Businesses are generating more data than ever before. This is only natural as things go increasingly digital across the board. With this explosion in data, however, comes a price. One of the most important and yet overlooked aspects of running a small business is having a proper system in place for the backup of your data.
You might have data already on your computers, but it’s essential that this data be backed up to an external source. If you don’t, you could be losing gigabytes of essential data that can never be recovered. Especially with all of the data breaches we’ve seen as of late, the time has never been better for companies to invest in good, secure data storage.
In this post, we’re going to take a look at how data storage works. In the process, we intend to show you which of the backup solutions is the best choice for your small business.

To cloud or not to cloud…

Cloud Backups

Cloud Backups

You’re going to get a variety of suggestions when you look technology for backing up your data. Your colleagues might insist on flash drives, some might swear by an external hard drive, and some might even claim that there’s no option other than the cloud. We’re going to look at what is actually the case in the data storage and managed services world.
To figure all of this out, you first have to answer two questions. Do you want your data in two places? Do you want to be able to access your data from anywhere?
You definitely want to be able to save your data in two places, which is possible with an external hard drive. The logic behind this is simple: If you have your data in only one place, it’s likely that you’re going to lose the data.
This doesn’t mean that external drives are always the way to go. These drives fail as well, and if they’re used incorrectly, this can lead to data loss on the drive and possibly also the computer where the data originated.
Cloud storage works a little differently. There’s no physical storage of any of the data on your computer, but instead the data is saved on a variety of computers that allow you to synchronize this data across platforms. For instance, with cloud storage you can save data to the cloud from your desktop, access and edit from your laptop, then read from your mobile device.

Cloud services for backup.

There are a number of services that are built entirely around backing up data for exclusive use on one platform. So this means that all of the data on your computer will be backed up, and you can then access this data from your computer at any time. This, in effect, is like the cloud equivalent of an external hard drive. The limitation here is that you can’t access this data anywhere but your original device.
If being able to access your data anywhere is more your fancy, then you’d go for synchronization services. The two most well-known of these services are Google Drive and Dropbox. What these services do is allow you to save your data to their cloud services to be accessed from virtually anywhere.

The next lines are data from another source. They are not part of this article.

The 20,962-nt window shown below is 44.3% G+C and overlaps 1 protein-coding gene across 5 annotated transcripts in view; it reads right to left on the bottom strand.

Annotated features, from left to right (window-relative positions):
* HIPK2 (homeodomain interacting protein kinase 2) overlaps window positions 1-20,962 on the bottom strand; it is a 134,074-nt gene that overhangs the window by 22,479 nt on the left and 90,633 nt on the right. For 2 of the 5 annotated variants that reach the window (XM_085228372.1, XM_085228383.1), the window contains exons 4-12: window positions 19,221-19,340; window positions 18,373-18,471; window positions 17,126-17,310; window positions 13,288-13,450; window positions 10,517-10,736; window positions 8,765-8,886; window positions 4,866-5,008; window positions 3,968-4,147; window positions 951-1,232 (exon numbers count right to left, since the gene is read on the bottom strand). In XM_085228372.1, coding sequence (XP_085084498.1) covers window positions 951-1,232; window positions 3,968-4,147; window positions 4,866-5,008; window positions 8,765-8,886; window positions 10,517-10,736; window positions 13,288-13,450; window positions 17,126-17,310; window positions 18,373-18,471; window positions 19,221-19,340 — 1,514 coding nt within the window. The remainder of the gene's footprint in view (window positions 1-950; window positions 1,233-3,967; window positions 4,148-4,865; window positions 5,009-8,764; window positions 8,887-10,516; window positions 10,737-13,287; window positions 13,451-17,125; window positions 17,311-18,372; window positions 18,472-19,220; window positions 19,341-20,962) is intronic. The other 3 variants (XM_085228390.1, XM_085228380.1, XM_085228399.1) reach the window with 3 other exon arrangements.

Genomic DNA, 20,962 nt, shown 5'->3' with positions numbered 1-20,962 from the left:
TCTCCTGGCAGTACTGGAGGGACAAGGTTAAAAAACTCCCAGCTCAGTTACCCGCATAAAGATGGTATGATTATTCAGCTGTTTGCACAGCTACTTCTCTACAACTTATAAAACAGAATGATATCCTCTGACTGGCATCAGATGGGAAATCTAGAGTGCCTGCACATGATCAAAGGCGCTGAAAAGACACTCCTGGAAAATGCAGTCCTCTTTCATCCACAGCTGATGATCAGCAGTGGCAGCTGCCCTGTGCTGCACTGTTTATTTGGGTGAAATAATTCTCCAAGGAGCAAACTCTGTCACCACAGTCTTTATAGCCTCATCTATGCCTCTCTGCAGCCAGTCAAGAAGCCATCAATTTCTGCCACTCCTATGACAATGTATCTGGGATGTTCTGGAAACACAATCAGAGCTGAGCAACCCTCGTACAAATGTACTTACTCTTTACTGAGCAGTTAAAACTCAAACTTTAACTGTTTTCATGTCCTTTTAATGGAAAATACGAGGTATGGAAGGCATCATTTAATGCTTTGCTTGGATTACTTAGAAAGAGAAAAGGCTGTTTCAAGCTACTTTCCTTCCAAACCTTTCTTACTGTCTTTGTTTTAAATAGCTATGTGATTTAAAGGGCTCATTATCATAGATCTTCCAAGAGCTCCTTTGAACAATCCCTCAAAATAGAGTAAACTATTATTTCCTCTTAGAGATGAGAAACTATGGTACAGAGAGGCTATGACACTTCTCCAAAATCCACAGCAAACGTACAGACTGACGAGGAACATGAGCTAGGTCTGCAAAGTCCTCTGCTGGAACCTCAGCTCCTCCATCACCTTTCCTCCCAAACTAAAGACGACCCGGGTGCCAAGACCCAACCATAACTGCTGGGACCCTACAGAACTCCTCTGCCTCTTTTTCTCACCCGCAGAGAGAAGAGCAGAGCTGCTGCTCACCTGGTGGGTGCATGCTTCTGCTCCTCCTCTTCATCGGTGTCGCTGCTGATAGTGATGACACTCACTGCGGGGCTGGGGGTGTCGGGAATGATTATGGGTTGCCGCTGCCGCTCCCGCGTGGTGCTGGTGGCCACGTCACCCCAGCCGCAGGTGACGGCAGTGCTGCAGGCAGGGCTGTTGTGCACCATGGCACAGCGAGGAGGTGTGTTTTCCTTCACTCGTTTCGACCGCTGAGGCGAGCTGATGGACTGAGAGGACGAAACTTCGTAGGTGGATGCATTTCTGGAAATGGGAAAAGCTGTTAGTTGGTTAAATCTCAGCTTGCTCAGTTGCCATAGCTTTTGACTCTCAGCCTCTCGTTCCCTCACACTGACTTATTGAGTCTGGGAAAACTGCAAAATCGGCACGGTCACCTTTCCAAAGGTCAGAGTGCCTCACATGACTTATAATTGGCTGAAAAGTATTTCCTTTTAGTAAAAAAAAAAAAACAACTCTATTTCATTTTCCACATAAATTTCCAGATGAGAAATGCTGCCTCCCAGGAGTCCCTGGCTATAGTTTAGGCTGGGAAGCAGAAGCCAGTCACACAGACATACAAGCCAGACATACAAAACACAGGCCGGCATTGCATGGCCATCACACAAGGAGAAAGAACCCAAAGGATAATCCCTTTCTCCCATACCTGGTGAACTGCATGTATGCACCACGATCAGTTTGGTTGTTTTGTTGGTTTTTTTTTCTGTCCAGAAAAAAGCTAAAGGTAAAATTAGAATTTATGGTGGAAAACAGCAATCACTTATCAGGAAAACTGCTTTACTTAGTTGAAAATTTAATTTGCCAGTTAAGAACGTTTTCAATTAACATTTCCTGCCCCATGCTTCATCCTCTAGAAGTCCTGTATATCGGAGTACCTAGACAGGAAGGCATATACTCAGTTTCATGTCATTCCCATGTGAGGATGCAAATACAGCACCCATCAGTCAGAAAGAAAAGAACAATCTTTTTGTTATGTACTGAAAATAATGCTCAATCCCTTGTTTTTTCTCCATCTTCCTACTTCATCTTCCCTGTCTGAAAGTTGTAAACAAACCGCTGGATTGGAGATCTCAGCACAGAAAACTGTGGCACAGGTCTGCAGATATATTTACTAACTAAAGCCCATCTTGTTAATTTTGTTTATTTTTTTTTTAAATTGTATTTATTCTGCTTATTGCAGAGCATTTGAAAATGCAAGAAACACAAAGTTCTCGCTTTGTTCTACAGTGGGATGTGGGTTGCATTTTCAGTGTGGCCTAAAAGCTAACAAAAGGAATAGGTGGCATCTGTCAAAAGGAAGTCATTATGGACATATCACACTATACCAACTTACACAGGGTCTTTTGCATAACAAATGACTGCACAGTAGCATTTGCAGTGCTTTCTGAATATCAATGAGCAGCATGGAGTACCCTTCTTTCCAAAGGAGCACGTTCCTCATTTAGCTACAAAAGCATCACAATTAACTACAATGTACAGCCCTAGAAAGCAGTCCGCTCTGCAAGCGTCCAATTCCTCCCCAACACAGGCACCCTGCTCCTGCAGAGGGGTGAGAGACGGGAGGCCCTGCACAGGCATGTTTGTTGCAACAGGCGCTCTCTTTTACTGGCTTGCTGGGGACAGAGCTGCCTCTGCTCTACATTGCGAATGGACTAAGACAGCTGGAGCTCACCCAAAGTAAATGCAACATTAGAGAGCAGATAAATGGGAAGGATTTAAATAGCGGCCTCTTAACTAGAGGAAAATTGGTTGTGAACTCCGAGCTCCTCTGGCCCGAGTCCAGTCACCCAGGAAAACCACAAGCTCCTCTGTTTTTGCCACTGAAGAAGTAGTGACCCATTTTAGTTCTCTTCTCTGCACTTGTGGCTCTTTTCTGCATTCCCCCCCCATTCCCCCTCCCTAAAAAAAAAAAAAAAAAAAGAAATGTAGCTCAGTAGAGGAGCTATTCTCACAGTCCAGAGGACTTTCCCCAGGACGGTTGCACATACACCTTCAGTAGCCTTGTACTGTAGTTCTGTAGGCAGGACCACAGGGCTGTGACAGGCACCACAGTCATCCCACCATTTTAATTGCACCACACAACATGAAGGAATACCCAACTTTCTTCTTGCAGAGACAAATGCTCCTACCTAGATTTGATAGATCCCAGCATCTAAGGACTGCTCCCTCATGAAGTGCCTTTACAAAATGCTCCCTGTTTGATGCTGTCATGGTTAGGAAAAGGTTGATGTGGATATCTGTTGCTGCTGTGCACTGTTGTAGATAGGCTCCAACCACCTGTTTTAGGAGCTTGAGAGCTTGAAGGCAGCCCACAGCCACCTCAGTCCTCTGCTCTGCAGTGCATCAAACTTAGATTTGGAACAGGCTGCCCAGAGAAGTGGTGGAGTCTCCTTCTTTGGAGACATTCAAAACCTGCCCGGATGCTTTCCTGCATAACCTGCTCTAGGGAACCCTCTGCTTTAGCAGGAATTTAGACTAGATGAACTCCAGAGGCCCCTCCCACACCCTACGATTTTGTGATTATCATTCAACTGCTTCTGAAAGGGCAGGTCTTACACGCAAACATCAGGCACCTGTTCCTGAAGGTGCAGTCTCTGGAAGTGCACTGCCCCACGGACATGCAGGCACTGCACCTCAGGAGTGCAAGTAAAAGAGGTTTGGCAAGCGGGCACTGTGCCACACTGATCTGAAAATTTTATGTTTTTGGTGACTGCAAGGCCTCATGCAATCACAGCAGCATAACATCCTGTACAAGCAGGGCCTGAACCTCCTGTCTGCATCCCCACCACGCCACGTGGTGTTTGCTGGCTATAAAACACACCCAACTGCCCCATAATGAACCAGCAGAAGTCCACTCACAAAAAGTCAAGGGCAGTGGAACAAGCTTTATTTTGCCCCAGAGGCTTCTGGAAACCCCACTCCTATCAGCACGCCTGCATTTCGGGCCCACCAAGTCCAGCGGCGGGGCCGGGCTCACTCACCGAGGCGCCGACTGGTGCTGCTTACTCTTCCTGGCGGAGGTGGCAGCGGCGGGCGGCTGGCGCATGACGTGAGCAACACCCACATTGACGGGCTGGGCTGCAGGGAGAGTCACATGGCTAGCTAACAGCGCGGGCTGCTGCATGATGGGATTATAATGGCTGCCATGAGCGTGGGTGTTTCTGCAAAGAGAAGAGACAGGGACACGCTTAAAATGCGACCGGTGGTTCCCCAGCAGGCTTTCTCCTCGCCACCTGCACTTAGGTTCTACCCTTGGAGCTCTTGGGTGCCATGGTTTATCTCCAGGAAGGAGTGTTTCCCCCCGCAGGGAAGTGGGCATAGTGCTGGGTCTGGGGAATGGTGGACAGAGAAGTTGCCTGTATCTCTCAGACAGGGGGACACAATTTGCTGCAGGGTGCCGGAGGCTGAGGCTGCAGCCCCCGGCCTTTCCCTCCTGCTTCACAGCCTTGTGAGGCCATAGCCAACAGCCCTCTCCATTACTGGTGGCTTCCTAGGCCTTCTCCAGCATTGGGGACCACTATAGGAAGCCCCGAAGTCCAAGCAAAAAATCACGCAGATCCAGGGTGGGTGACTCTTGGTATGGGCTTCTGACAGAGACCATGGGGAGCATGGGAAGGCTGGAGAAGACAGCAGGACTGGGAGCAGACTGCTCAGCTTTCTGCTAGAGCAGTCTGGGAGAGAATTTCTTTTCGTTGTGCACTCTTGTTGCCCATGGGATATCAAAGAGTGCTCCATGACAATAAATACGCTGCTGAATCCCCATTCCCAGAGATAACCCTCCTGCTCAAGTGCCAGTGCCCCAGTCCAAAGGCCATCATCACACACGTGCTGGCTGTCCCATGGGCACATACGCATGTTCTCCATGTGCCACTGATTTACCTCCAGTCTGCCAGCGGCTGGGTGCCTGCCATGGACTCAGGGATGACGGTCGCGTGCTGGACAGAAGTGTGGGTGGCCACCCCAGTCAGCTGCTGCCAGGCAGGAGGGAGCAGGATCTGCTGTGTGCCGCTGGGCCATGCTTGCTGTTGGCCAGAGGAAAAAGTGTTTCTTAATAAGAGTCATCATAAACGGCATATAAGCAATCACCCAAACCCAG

The only downside to this is that you won’t be backing up your entire hard drive like you would with some of the other applications for backing up. Instead, you’ll select a certain number of files and folders and then back them up individually. There are storage limits to these applications, but these can be bypassed with a paid account. That’s right. These are totally free up to a certain amount.
Cloud storage wasn’t trusted for a time, as people weren’t comfortable with their data being stored in some random place around the world. However, cloud storage has only gotten more reliable over the years, and it remains a great choice for those who are looking to secure their data.

My internet is down.

The bane of synchronization service’s existence is internet failing for whatever reason. This could be from a power outage, a dispute with your internet service provider, or even an unreliable way of accessing the internet. Whatever the cause, the result remains the same: you can’t back up your data.
For times like these, you’ll be forced to go old school and use flash drives, external hard drives, and SD card technology to get the job done. It’s not ideal, but as long as your device has power and you have those storage devices, you can back up your data.
The reality, though, is that you’re not technically backing up your data in two spots when you go with a physical option. It seems like you are, but if a thief were to grab your computer and your flash drive, you’re still out your data. If there’s a fire or a tornado hits, that external device will be destroyed just the same as your computer.
This is where cloud storage really shines. Your data is technically saved on physical devices, but they’re all spread around to the point where there’s no real risk of your data being lost forever. The only thing you’d have to worry about is hackers getting access to your login and password. But even that is doubtful as encryption gets better and better.
While this list isn’t exhaustive, it will definitely give you an idea as to what are the best options for your storage and backing up process. Using managed services in this way will allow you to bypass all of the hassle of storage on physical devices and start looking at cloud storage as a viable option.
Of course, there are pros and cons to each method of storage and there is no perfect option out there. The best way of dealing with this storage problem is to combine physical options with cloud ones. This way you’ll be able to take advantage of the strengths of each and not have to worry about the weaknesses.

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